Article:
This book attempts to meld eastern mysticism with western science and poses many questions which go unanswered. Yet all of the philosophical attributes are infused with early second world war history, Nazi scientists, hidden documents, intrigue with a beautiful spy for the Gestapo, miraculous recoveries and ancient languages. Reincarnation is also involved, which supplies enough romance to make the story a story rather than a vehicle for the writer's own philosophy.

The protagonist, Dominic Matei, is a former language professor who experiences what is referred to as the "rejuvenation by electricity" as a very old man and becomes young again just as he is on his way out of his home country, Romania. The reasons for his decision to leave turn out to be tragic, then fortuitous and ultimately, sensational. Years after his experience, he falls in love with a young woman who reminds him of an earlier love and who, after having been struck by lightning, is able to speak in ancient but heretofore unknown foreign tongues. This thrust into ancient times even before the Buddha, comes towards the end of the book - certainly within the last one third and well after we've seen the results of our hero's own transformation.
Read more ›
Comment Was this review helpful to you? Yes No Sending feedback...
Thank you for your feedback. If this review is inappropriate, please let us know.
Sorry, we failed to record your vote. Please try again
Format: Paperback Verified Purchase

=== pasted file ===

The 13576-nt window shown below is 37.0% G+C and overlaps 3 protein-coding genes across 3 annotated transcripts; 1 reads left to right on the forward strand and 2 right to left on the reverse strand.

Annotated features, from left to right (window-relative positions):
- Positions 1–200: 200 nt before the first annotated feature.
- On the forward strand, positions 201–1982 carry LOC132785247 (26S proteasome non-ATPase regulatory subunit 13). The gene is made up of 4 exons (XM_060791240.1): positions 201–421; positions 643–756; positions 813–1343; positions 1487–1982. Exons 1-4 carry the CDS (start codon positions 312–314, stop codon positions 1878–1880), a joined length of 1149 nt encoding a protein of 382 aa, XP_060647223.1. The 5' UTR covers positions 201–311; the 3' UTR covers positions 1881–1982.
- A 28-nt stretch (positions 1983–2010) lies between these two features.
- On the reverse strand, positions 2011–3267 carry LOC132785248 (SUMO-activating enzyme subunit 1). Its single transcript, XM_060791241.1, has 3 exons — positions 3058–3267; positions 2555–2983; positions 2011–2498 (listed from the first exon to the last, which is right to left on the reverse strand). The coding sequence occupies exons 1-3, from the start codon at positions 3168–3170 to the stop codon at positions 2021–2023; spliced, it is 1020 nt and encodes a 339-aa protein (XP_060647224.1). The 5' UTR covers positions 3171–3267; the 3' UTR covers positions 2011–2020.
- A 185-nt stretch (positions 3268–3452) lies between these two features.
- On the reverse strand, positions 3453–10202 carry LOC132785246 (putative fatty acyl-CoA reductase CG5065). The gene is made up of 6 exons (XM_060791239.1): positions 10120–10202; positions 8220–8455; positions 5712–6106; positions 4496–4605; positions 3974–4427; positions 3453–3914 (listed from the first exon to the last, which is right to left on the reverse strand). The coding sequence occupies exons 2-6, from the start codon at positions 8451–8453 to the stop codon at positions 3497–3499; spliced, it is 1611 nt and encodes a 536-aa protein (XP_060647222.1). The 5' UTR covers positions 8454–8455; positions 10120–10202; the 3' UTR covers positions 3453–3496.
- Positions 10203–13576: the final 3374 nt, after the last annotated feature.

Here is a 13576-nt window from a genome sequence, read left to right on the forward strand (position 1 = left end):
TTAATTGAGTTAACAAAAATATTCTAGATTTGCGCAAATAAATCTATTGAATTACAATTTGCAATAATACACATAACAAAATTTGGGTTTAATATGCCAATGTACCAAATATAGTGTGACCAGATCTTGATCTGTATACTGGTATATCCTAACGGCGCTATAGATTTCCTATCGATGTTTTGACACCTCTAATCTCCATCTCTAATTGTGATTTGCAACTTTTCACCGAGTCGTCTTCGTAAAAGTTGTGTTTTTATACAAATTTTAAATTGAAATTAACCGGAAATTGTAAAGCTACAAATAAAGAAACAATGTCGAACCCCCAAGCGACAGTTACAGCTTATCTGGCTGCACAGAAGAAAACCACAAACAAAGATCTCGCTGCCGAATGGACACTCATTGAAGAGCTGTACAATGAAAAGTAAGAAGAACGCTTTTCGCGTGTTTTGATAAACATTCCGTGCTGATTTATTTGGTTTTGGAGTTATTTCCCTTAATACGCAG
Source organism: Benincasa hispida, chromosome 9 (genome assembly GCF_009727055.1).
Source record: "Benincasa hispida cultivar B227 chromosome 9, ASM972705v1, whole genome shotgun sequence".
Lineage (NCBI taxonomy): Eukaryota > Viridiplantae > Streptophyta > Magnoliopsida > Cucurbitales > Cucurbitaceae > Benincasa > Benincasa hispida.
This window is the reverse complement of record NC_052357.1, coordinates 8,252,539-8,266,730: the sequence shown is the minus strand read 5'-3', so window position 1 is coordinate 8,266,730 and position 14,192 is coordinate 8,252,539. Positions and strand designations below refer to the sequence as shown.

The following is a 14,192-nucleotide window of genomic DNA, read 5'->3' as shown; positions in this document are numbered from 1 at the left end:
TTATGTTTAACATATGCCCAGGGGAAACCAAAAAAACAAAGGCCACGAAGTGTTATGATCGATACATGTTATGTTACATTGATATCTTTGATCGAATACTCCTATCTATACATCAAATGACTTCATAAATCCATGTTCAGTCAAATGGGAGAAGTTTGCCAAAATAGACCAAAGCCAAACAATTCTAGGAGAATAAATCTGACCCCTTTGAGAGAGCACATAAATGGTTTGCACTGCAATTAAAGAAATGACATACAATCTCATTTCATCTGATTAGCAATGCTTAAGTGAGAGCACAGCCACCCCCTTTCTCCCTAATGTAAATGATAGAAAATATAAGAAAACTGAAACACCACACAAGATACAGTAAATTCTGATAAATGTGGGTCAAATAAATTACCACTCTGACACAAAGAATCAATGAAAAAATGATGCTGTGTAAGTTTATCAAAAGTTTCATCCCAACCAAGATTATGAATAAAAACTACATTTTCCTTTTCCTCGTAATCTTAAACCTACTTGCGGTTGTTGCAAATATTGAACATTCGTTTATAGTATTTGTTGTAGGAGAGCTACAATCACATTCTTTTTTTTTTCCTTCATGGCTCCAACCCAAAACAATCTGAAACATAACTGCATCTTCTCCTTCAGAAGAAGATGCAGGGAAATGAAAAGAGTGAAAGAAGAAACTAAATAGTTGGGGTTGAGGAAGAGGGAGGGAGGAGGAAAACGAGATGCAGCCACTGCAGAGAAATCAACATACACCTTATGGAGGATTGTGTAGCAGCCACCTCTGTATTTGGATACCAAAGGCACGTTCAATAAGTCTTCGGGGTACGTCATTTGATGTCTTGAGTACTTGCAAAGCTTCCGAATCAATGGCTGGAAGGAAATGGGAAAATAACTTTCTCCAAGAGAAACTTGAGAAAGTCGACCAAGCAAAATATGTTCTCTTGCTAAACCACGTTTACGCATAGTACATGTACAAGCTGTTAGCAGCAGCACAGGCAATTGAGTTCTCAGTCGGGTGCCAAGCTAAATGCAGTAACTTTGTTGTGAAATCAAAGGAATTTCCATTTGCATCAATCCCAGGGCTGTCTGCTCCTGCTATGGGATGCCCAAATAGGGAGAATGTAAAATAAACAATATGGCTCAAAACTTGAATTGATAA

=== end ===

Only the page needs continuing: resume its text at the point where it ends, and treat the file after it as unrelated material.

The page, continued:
I purchased the novel "Youth Without Youth" because I was already familiar with the nonfiction books by the author Mircea Eliade on the history of religions and languages. Because of the erudition of his nonfiction books, I was curious how the author would approach the writing of a novel. I was not disappointed. The plot of the novel is unusual and not one I would have thought of myself. It involves the story of an aged scholar of languages who is one day struck by lightning, which causes him to pass out for a few days, but which also causes him to awake as a young man who not only has renewed youth but who also has unheard of powers of mind, such that he is able to learn foreign languages (even ancient dead languages) by merely willing himself to know the languages. He can also learn history and the sciences in the same way. The character uses his new powers to research certain problems which have always eluded his efforts to solve--such as the origin of human languages and the relationship between the waking state and the dream state in the human mind. I got the feeling that the author wrote the story of a man who had experiences which the author himself wishes he could have--i.e., a man who had unlimited time and unlimited abilities to learn foreign languages and the sciences with hardly any effort at all. The book is very interesting and has helped me to understand the author. I would recommend this book, and all of Micea Eliade's other books, to anyone who is trying to understand the origins of human language and human religion. In my view, the reader will always learn something from Mr. Eliade's books, and will not be disappointed.